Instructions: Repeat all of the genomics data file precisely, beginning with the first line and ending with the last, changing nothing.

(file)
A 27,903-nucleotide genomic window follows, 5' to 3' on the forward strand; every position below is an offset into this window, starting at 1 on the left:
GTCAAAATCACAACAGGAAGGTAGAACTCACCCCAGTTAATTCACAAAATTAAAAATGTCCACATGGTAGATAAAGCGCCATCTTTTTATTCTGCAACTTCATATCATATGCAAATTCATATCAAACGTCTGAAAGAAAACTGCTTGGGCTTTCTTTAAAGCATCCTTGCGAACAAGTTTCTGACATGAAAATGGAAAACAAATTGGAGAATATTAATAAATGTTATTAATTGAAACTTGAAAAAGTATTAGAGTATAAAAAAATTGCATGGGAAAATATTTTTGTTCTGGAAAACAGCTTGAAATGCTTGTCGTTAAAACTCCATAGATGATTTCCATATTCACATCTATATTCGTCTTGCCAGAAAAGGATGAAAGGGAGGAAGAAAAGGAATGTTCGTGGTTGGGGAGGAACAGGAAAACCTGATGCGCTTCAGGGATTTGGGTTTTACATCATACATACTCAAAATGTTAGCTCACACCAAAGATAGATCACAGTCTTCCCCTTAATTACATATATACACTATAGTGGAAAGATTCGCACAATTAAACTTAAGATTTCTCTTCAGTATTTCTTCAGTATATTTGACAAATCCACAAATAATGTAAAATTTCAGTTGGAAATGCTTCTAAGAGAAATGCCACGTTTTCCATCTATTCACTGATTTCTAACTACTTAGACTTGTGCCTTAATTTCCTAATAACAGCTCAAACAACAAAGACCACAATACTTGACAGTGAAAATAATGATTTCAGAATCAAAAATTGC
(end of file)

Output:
A 27,903-nucleotide genomic window follows, 5' to 3' on the forward strand; every position below is an offset into this window, starting at 1 on the left:
GTCAAAATCACAACAGGAAGGTAGAACTCACCCCAGTTAATTCACAAAATTAAAAATGTCCACATGGTAGATAAAGCGCCATCTTTTTATTCTGCAACTTCATATCATATGCAAATTCATATCAAACGTCTGAAAGAAAACTGCTTGGGCTTTCTTTAAAGCATCCTTGCGAACAAGTTTCTGACATGAAAATGGAAAACAAATTGGAGAATATTAATAAATGTTATTAATTGAAACTTGAAAAAGTATTAGAGTATAAAAAAATTGCATGGGAAAATATTTTTGTTCTGGAAAACAGCTTGAAATGCTTGTCGTTAAAACTCCATAGATGATTTCCATATTCACATCTATATTCGTCTTGCCAGAAAAGGATGAAAGGGAGGAAGAAAAGGAATGTTCGTGGTTGGGGAGGAACAGGAAAACCTGATGCGCTTCAGGGATTTGGGTTTTACATCATACATACTCAAAATGTTAGCTCACACCAAAGATAGATCACAGTCTTCCCCTTAATTACATATATACACTATAGTGGAAAGATTCGCACAATTAAACTTAAGATTTCTCTTCAGTATTTCTTCAGTATATTTGACAAATCCACAAATAATGTAAAATTTCAGTTGGAAATGCTTCTAAGAGAAATGCCACGTTTTCCATCTATTCACTGATTTCTAACTACTTAGACTTGTGCCTTAATTTCCTAATAACAGCTCAAACAACAAAGACCACAATACTTGACAGTGAAAATAATGATTTCAGAATCAAAAATTGC